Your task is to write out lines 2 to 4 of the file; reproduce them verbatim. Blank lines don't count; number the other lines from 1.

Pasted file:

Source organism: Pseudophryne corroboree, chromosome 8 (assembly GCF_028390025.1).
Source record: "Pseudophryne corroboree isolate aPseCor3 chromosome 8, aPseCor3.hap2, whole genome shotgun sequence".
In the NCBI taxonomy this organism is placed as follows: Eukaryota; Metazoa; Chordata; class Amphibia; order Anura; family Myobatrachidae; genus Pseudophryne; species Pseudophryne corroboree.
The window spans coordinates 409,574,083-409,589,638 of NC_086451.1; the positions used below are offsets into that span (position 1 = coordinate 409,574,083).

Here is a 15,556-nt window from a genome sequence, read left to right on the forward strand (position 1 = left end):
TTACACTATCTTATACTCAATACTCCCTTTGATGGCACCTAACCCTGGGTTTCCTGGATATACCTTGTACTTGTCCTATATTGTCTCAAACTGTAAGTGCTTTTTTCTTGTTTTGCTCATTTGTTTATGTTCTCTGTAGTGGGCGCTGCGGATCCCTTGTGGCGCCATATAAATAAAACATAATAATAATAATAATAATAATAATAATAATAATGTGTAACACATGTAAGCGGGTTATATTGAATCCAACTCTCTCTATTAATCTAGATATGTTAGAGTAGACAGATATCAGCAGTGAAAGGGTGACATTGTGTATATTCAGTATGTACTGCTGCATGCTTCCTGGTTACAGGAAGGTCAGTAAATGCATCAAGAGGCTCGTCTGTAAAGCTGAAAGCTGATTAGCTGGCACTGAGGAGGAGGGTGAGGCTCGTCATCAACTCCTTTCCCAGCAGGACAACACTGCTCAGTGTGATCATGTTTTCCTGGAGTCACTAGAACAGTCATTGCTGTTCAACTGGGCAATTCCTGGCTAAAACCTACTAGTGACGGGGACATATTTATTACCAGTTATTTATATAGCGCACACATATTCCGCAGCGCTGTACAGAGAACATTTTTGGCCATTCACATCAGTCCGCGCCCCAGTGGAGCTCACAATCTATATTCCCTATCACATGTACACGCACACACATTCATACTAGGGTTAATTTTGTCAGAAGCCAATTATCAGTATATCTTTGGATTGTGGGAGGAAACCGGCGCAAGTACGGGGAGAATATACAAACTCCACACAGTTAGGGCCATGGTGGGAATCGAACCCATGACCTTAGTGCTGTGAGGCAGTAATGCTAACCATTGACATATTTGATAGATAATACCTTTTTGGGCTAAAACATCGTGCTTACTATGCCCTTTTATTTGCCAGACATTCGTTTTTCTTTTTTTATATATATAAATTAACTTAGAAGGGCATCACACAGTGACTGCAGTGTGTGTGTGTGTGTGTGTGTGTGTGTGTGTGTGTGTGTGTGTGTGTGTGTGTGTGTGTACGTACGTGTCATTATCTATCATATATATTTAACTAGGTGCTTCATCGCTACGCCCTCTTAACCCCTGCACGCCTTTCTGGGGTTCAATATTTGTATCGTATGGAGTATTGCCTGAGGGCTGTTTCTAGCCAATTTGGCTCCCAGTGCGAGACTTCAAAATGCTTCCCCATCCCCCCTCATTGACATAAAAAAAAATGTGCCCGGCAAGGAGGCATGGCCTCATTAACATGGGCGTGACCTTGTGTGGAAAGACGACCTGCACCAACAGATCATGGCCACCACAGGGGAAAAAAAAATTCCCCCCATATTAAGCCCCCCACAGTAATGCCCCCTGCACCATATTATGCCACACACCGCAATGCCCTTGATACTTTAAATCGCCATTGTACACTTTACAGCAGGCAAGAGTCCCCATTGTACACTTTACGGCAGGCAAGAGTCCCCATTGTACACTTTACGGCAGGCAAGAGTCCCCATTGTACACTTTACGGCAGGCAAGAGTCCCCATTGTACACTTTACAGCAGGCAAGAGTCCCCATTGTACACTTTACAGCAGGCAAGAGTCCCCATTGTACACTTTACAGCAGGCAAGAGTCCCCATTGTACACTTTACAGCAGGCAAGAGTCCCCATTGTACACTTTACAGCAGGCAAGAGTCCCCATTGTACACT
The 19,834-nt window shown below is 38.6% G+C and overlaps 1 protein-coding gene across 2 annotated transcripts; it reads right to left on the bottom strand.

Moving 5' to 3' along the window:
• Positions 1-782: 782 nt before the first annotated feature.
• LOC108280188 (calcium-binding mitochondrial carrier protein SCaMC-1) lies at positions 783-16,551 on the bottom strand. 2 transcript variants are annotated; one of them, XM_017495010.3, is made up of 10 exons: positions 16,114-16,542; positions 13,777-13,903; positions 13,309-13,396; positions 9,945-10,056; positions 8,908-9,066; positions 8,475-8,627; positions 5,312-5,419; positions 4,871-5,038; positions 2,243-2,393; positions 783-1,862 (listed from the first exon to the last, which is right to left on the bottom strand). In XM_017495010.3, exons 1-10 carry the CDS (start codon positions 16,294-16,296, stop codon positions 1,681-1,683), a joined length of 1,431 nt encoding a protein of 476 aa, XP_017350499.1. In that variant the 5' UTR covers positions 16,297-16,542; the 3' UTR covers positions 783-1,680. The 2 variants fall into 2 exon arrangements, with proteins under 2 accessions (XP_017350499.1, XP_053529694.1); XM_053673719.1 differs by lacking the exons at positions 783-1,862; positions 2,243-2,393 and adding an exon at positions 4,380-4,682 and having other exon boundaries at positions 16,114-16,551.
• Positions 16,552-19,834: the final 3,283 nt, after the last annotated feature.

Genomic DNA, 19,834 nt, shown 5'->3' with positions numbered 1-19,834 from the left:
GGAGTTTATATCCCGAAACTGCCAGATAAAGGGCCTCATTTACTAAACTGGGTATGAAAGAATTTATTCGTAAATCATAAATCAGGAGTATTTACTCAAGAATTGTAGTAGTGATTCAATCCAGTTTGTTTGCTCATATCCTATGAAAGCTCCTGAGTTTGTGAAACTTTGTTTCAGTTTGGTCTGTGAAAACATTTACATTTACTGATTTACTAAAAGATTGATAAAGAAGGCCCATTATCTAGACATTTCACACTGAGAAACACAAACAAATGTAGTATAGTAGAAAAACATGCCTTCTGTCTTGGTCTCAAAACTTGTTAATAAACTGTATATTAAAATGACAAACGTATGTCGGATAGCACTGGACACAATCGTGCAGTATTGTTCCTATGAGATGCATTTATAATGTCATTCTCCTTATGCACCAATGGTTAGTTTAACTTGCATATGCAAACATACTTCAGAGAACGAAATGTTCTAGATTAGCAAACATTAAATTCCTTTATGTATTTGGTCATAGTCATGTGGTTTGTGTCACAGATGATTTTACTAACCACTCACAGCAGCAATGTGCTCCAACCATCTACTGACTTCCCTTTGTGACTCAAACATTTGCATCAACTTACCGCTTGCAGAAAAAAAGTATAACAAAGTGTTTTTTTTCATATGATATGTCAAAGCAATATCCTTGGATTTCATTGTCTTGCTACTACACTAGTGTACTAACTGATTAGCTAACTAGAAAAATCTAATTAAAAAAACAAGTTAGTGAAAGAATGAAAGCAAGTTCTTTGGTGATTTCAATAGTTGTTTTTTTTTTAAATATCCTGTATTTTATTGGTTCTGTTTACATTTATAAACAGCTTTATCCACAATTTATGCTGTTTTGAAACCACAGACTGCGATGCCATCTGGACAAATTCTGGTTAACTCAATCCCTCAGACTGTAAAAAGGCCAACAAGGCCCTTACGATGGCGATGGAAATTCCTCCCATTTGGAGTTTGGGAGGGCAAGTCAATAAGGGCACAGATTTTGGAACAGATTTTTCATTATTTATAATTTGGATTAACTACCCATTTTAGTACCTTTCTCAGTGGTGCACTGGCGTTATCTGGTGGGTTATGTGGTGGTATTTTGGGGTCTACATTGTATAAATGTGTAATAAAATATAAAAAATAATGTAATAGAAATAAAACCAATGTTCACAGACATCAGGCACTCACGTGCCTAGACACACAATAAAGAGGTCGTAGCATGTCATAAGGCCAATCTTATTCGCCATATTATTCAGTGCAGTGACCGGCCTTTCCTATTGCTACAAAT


Source record: "Pseudophryne corroboree isolate aPseCor3 chromosome 8, aPseCor3.hap2, whole genome shotgun sequence".
In the NCBI taxonomy this organism is placed as follows: Eukaryota; Metazoa; Chordata; class Amphibia; order Anura; family Myobatrachidae; genus Pseudophryne; species Pseudophryne corroboree.
The window spans coordinates 409,574,083-409,589,638 of NC_086451.1; the positions used below are offsets into that span (position 1 = coordinate 409,574,083).